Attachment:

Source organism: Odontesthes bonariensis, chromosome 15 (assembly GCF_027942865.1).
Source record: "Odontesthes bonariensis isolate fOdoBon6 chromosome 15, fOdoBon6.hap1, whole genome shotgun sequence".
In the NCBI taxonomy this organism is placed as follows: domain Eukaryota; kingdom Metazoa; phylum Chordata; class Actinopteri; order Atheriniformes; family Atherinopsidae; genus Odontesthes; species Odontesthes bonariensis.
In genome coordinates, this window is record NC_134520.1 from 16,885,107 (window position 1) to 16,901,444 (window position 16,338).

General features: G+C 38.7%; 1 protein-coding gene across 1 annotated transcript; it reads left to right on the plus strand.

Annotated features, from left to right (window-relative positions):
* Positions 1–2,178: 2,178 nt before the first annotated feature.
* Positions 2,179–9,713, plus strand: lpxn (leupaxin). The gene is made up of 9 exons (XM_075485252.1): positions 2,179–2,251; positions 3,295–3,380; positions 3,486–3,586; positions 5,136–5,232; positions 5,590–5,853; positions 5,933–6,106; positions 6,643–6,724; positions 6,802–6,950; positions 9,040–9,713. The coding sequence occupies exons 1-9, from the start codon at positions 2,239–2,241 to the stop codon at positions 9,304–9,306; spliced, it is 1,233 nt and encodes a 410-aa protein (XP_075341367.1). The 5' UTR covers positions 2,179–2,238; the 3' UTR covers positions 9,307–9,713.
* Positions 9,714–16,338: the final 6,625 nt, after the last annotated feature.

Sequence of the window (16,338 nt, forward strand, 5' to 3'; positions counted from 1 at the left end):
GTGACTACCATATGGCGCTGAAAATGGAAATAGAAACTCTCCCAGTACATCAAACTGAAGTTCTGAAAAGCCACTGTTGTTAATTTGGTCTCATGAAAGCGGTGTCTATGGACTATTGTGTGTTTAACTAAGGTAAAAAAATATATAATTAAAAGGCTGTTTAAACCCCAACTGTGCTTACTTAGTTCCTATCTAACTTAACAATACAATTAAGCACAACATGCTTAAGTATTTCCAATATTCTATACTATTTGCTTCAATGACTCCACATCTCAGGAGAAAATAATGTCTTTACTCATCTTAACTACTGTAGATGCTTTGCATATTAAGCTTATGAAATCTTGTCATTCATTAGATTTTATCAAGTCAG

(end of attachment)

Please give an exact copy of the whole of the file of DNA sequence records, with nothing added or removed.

Source organism: Odontesthes bonariensis, chromosome 15 (assembly GCF_027942865.1).
Source record: "Odontesthes bonariensis isolate fOdoBon6 chromosome 15, fOdoBon6.hap1, whole genome shotgun sequence".
In the NCBI taxonomy this organism is placed as follows: domain Eukaryota; kingdom Metazoa; phylum Chordata; class Actinopteri; order Atheriniformes; family Atherinopsidae; genus Odontesthes; species Odontesthes bonariensis.
In genome coordinates, this window is record NC_134520.1 from 16,885,107 (window position 1) to 16,901,444 (window position 16,338).

General features: G+C 38.7%; 1 protein-coding gene across 1 annotated transcript; it reads left to right on the plus strand.

Annotated features, from left to right (window-relative positions):
* Positions 1–2,178: 2,178 nt before the first annotated feature.
* Positions 2,179–9,713, plus strand: lpxn (leupaxin). The gene is made up of 9 exons (XM_075485252.1): positions 2,179–2,251; positions 3,295–3,380; positions 3,486–3,586; positions 5,136–5,232; positions 5,590–5,853; positions 5,933–6,106; positions 6,643–6,724; positions 6,802–6,950; positions 9,040–9,713. The coding sequence occupies exons 1-9, from the start codon at positions 2,239–2,241 to the stop codon at positions 9,304–9,306; spliced, it is 1,233 nt and encodes a 410-aa protein (XP_075341367.1). The 5' UTR covers positions 2,179–2,238; the 3' UTR covers positions 9,307–9,713.
* Positions 9,714–16,338: the final 6,625 nt, after the last annotated feature.

Sequence of the window (16,338 nt, forward strand, 5' to 3'; positions counted from 1 at the left end):
GTGACTACCATATGGCGCTGAAAATGGAAATAGAAACTCTCCCAGTACATCAAACTGAAGTTCTGAAAAGCCACTGTTGTTAATTTGGTCTCATGAAAGCGGTGTCTATGGACTATTGTGTGTTTAACTAAGGTAAAAAAATATATAATTAAAAGGCTGTTTAAACCCCAACTGTGCTTACTTAGTTCCTATCTAACTTAACAATACAATTAAGCACAACATGCTTAAGTATTTCCAATATTCTATACTATTTGCTTCAATGACTCCACATCTCAGGAGAAAATAATGTCTTTACTCATCTTAACTACTGTAGATGCTTTGCATATTAAGCTTATGAAATCTTGTCATTCATTAGATTTTATCAAGTCAG